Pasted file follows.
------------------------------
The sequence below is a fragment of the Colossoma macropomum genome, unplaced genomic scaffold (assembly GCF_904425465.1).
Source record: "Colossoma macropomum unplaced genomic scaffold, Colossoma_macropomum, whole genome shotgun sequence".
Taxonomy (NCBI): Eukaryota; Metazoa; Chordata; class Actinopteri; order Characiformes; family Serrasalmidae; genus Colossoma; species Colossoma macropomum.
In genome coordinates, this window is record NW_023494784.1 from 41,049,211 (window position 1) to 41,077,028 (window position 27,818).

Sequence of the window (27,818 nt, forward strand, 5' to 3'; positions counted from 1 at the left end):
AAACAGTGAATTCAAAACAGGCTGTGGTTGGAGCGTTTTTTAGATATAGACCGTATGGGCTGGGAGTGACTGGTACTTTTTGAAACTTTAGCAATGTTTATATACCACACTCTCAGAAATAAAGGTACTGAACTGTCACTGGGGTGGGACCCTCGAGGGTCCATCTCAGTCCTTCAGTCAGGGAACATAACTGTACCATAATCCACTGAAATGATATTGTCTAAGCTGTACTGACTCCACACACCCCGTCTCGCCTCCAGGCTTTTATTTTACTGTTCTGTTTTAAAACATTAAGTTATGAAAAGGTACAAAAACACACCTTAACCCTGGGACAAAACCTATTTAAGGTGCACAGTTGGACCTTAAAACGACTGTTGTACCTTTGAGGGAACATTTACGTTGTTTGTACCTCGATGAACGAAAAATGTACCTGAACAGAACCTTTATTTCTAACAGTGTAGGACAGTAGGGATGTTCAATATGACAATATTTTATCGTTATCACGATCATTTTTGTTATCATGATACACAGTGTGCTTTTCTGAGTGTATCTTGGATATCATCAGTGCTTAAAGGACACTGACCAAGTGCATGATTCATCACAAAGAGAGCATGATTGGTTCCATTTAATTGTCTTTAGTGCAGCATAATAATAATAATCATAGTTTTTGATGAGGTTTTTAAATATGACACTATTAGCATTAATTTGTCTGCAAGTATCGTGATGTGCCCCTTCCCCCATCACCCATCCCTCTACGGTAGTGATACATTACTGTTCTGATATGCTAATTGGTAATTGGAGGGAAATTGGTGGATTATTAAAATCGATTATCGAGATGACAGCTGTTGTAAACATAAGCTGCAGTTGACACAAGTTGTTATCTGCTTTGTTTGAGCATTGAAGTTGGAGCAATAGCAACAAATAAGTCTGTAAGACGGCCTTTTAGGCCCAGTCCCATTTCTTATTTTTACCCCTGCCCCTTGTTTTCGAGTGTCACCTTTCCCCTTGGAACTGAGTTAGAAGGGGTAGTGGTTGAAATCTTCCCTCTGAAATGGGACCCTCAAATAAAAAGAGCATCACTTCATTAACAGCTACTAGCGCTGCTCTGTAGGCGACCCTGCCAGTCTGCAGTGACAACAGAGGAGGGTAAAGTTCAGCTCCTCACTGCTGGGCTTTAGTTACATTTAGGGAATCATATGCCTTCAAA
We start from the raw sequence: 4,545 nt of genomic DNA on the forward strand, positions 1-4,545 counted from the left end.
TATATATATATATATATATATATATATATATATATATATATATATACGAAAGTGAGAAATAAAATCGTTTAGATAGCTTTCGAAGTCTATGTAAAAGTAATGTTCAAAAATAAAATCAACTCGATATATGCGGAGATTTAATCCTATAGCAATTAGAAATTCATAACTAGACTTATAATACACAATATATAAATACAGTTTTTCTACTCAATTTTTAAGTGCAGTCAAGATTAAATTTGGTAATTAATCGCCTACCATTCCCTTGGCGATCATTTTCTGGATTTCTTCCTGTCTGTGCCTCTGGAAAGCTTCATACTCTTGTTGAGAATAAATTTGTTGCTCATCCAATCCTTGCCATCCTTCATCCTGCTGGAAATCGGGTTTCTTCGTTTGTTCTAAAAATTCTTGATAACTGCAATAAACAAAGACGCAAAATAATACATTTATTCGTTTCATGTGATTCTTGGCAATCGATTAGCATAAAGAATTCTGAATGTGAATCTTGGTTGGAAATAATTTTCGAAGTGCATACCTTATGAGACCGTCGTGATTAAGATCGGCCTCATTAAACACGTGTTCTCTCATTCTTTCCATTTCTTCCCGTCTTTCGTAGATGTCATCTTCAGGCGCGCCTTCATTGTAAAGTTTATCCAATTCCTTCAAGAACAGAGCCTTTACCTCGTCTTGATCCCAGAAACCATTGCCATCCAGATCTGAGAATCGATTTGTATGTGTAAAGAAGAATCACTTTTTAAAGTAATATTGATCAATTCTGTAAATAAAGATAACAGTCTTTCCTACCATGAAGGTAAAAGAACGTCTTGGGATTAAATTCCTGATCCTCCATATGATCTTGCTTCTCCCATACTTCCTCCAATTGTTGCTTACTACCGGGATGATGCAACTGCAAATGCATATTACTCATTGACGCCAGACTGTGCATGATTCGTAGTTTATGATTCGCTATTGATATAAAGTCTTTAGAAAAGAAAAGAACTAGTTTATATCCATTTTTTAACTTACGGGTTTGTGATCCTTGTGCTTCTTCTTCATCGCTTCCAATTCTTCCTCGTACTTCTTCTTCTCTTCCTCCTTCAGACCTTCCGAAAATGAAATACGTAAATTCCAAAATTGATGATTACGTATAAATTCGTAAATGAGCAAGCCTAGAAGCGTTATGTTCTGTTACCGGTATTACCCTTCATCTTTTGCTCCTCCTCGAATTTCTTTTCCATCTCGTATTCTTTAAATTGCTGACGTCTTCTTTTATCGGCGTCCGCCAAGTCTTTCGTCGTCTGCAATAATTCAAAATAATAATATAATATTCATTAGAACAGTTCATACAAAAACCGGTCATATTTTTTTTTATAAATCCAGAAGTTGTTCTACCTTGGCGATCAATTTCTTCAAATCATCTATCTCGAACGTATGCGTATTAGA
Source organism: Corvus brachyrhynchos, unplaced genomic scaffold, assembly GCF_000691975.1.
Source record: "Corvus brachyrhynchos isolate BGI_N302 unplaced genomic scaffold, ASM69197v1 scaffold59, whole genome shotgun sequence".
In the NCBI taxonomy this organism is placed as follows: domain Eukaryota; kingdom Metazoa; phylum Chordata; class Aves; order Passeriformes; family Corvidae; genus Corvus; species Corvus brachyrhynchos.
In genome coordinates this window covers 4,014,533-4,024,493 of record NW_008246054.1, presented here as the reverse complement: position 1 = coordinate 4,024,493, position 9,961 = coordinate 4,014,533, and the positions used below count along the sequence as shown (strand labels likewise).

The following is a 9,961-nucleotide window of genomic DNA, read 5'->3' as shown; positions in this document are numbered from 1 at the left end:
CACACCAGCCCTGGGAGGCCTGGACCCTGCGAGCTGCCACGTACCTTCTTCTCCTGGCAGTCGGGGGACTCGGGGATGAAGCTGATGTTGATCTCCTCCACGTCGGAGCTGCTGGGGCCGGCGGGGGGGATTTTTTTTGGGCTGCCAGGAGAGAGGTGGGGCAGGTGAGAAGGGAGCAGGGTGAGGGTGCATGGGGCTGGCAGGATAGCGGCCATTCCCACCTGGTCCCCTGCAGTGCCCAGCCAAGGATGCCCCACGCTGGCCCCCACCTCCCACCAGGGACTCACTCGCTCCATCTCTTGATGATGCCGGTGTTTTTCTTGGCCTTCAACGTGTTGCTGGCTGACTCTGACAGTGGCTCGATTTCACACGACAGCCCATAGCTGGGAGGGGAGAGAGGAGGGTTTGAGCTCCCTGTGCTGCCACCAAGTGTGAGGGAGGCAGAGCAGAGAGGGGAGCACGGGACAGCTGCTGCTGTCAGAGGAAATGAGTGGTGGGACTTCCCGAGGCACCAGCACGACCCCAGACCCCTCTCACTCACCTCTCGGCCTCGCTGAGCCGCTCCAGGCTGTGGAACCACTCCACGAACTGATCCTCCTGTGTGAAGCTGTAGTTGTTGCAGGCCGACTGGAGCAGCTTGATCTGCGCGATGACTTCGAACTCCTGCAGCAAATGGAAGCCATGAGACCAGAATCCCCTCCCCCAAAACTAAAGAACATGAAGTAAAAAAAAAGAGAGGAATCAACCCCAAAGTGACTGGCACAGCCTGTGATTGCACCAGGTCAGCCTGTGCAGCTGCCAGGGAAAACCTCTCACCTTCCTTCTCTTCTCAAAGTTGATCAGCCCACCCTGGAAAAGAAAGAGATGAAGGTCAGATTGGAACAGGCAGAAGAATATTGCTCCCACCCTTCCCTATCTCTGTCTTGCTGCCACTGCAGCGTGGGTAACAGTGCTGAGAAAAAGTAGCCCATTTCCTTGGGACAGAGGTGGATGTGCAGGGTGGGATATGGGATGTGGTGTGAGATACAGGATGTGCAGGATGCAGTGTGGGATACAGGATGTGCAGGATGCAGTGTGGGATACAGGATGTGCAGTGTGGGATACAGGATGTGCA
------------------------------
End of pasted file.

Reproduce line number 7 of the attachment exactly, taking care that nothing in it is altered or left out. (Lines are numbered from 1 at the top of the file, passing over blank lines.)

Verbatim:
We start from the raw sequence: 4,545 nt of genomic DNA on the forward strand, positions 1-4,545 counted from the left end.